Unfortunately, the LS 500h is not perfect. It's close, but not quite there. And it's because of its stellar attributes already mentioned that make me have to be extra nitpicking, and that's because I want it to be that embodiment of perfect. So, what didn't I like? Well, as you noticed, there's a little 'h' attached to the vehicle's name. The h stands for hybrid. Yes, this particular LS 500h is a hybrid vehicle. Now, I'm all for a decent hybrid system, but this exact system belies the luxury character of the car. Why's that? Well, it's a lazy V6 paired to some electric motors for a combined output of 354 horsepower. While it's good off the line with the instantaneous response from the electric motors, resulting in a 0-60 MPH of 5.2 seconds, the performance falls flat over 60 MPH.
However, it's not just the lack of speed compared to German rivals that have literally 100 more horsepower, it's also the nature of the V6 and the presence of a loony CVT transmission. When accelerating and adjusting your throttle, I found the V6 too intrusive aurally, exacerbated by the way the transmission will hold constant RPMs as you accelerate. In short, the operation of this powertrain is not fitting for a luxury car. I don't want a hundred grand car to behave like a Corolla, but that's just how CVTs work, especially with an engine that has to work hard to make any momentum because it's carrying over 5,000 pounds.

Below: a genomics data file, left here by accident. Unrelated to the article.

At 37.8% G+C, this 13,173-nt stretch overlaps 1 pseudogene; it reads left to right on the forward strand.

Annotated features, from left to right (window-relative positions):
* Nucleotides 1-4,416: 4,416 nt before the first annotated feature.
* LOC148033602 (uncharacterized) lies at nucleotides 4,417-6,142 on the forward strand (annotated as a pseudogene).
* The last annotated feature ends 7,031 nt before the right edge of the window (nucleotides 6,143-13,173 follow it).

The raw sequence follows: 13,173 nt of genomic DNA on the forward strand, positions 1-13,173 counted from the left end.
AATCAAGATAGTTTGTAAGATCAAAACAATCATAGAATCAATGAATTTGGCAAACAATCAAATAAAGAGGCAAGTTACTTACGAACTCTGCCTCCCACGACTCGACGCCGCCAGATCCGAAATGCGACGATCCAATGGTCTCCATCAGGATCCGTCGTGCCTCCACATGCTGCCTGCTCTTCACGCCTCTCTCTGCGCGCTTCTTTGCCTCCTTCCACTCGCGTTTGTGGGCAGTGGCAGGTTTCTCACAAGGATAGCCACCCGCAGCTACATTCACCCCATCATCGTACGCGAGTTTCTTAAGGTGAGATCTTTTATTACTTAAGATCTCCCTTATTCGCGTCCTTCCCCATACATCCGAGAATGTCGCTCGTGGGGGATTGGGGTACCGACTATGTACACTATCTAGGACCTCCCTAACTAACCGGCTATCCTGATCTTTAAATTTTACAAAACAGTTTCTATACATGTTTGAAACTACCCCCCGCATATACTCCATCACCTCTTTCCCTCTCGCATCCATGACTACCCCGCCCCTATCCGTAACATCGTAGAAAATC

On the bright side, fuel mileage is impressive, averaging 25 MPG overall and achieving 37 on the highway at 70. The LS 500 comes standard with a twin-turbo V6 with an extra 60 horsepower instead, and while lacking the economy of this hybrid, it is a more pleasant and luxurious experience whilst also being several thousand dollars cheaper - It's the engine I would recommend for the LS. A big takeaway I had from how the hybrid set-up functions is that this vehicle would be better if it actually was all-electric. Oh, what's that, there's that new, pretty Lucid Air set to roll out this autumn? Hmm...